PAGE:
The first meeting, held in Mt. Pleasant on Oct. 29, attracted a variety of community members.

“Our ultimate goal is to make new relationships that bring new resources to people and create interest in the Corridor – both in the state and beyond,” said Ken May, S.C. Arts Commission executive director. “We were pleased to have such a good turnout for the first meeting."

Those attending the meetings are encourage to share a "chatta" -- a seven-word essay describing a Gullah Geechee sentiment. Examples include: "Just the way we live. Embrace it!" and "Gullah Geechee wisdom. Listen to our ancestors." For additional information about the partnership, contact Arts Participation Program Director Susan DuPlessis, sduplessis@arts.sc.gov or (803) 734-8693. About the Gullah Geechee Cultural Heritage Corridor The Gullah Geechee Cultural Heritage Corridor was designated a national heritage area by Congress on Oct. 12, 2006. The Corridor was created to recognize contributions made to American culture and history by African Americans known as Gullah Geechee, who settled in the coastal counties of South Carolina, Georgia, North Carolina, and Florida; to assist organizations in the four states in interpreting and preserving Gullah Geechee folklore, arts, crafts, and music; and to assist in identifying and preserving Gullah Geechee sites, historical data and artifacts for the benefit and education of the public. South Carolina counties in the Gullah Geechee Corridor are Beaufort, Berkeley, Charleston, Colleton, Dorchester, Georgetown, Horry, Jasper, Marion and Williamsburg. For more information, visit www.gullahgeecheecorridor.org.

Gullah Geechee residents invited to meetings celebrating culture

The South Carolina Arts Commission is pleased to partner with the Gullah Geechee Cultural Heritage Corridor Commission to help connect Gullah Geechee artists, residents and organizations to resources and promote the state’s Gullah Geechee culture.

“Our goal is to identify Gullah Geechee residents who practice or represent one or more of the expressions outlined in the Corridor’s management plan,” said Ken May, S.C. Arts Commission executive director. “Those areas include music, arts, handicrafts, foodways, spirituality, language, education and economic development. We want to build relationships with Gullah Geechee artists and those who advocate for the preservation of Gullah Geechee culture and traditions. Our ultimate goal is to make new relationships that bring new resources to people and create interest in the Corridor – both in the state and beyond.” Gullah Geechee artists, residents and organization representatives are invited to learn more during a series of networking meetings that will be hosted by both the S.C. Arts Commission and the Gullah Geechee Cultural Heritage Corridor Commission:
  • Oct. 29, Mt. Pleasant Waterworks Community Room, 1619 Rifle Range Road, Mt. Pleasant
  • Nov. 19,  The Frissell House at Penn Center, St. Helena Island, Beaufort County
  • Nov. 21, Georgetown County Library Auditorium, 405 Cleland St., Georgetown
Each meeting begins at 5:30 p.m. and runs through 8 p.m. “The Gullah Geechee Corridor’s partnership with the South Carolina Arts Commission hopefully will develop a template for use with other arts commissions throughout the Corridor,” said Ronald Daise, Gullah Geechee Cultural Heritage Corridor Commission Chairman. “We’re excited that the initial meeting is being held during Gullah Geechee Awareness Month, and we encourage Gullah Geechee artists in each community to participate. All ideas that are expressed will help to develop awareness of authentic representation of Gullah Geechee culture.” Those attending the meetings are encourage to share a "chatta" -- a seven-word essay describing a Gullah Geechee sentiment. Examples include: "Just the way we live. Embrace it!" and "Gullah Geechee wisdom. Listen to our ancestors." View the Oct. 29 mtg invitation. To RSVP for this meeting, email deona@dejogroup.com or call (843) 793-8684. For additional information about the partnership and future meetings, contact Arts Participation Program Director Susan DuPlessis, sduplessis@arts.sc.gov or (803) 734-8693. About the Gullah Geechee Cultural Heritage Corridor The Gullah Geechee Cultural Heritage Corridor was designated a national heritage area by Congress on Oct. 12, 2006. The Corridor was created to recognize contributions made to American culture and history by African Americans known as Gullah Geechee, who settled in the coastal counties of South Carolina, Georgia, North Carolina, and Florida; to assist organizations in the four states in interpreting and preserving Gullah Geechee folklore, arts, crafts, and music; and to assist in identifying and preserving Gullah Geechee sites, historical data and artifacts for the benefit and education of the public. South Carolina counties in the Gullah Geechee Corridor are Beaufort, Berkeley, Charleston, Colleton, Dorchester, Georgetown, Horry, Jasper, Marion and Williamsburg. For more information, visit www.gullahgeecheecorridor.org.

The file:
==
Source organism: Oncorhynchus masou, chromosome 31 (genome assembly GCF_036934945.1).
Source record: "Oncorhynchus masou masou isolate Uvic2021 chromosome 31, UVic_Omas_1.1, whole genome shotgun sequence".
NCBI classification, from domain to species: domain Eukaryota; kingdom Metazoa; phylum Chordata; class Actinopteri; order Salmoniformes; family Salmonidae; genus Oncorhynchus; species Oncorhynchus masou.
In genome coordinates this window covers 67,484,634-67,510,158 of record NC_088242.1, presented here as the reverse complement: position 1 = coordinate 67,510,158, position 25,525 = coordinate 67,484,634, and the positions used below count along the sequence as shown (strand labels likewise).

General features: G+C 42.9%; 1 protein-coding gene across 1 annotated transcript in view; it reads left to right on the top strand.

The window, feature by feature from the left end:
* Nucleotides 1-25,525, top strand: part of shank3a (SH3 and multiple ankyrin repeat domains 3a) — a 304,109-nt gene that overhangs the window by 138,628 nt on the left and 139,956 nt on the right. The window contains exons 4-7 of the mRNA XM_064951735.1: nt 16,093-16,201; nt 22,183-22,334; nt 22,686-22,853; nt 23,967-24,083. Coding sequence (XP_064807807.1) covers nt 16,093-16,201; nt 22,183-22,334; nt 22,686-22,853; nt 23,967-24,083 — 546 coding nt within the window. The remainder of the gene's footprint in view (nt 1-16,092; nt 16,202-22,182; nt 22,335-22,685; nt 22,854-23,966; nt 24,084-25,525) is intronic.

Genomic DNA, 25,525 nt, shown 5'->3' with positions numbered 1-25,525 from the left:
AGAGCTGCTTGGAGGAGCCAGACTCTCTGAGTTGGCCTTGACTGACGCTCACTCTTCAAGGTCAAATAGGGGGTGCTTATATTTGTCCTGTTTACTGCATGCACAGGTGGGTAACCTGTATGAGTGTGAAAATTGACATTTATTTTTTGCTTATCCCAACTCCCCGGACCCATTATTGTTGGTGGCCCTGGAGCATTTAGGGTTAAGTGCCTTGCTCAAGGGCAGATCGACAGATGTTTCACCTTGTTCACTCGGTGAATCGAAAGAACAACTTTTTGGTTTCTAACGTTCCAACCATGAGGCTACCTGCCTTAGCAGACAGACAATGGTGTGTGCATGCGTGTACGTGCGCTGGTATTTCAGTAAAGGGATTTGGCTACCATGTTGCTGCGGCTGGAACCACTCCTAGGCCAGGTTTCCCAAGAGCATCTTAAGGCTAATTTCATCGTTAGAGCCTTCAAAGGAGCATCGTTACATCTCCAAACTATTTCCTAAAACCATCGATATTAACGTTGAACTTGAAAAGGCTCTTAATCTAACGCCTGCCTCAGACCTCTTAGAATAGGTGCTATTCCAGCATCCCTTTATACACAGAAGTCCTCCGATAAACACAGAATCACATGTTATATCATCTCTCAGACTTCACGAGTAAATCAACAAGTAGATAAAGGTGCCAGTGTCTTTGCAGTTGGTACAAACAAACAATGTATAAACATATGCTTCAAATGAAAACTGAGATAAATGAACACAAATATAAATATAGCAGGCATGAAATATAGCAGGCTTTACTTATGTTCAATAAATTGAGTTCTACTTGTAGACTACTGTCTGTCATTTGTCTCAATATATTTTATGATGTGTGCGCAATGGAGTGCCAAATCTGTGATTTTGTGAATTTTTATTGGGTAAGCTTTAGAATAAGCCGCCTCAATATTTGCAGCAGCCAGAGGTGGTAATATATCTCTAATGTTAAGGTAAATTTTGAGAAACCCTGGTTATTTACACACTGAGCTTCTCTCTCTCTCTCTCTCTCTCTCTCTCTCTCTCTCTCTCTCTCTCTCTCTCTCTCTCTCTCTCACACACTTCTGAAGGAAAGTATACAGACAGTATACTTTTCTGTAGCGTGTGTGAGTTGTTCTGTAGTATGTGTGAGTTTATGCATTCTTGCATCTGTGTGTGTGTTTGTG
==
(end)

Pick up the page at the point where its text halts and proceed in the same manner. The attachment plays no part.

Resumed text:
Oct. 12 is Gullah Geechee Day at the South Carolina State Fair

On Saturday, Oct. 12, the South Carolina State Fair will feature Gullah Geechee singers, storytellers, basket makers and other artists as part of Gullah Geechee Day. Fair organizers partnered with the Gullah Geechee Cultural Heritage Corridor Commission to sponsor this special event to help raise awareness, educate, and entertain the public about this significant aspect of our state’s history and heritage. Enjoy stage performances on the WIS-TV stage and craft displays and demonstrations in the Cantey Building throughout the day. Performance schedule (WIS-TV stage)

  • 1:45 p.m.  Ron Daise, chairman of the Gullah Geechee Cultural Heritage Corridor Commission, "A Celebration of Gullah"
  • 2 p.m.  Oslami Lamoke - Gullah singer and songwriter
  • 4 p.m.  Dorothy Montgomery - the Gullah story through song and quilting
  • 6 p.m.  Sharon Murray - Gullah storytelling
  • 8 p.m.  Ann Caldwell and the Magnolia Singers
Artists participating in craft displays and demonstrations (Cantey Building)
  • Jeannette Lee - sweetgrass basket making
  • Frank and Sharon Murray - rice demonstrations, storytelling, rag quilting
  • Dorothy Montgomery - quilting with a Gullah story
  • Lornabelle Gethers - author of "Honey Bea's Everlasting Gift"
  • Ade Ofunniyin, Ph.D. - metal works and sculpting
Read the artists' biographies and view a complete schedule on the South Carolina State Fair's website. “Gullah Geechee Day” is the first statewide observance during “Gullah Geechee Awareness Month." For more information about other activities, visit the Gullah Geechee Cultural Heritage Corridor Commission's website. Via: South Carolina State Fair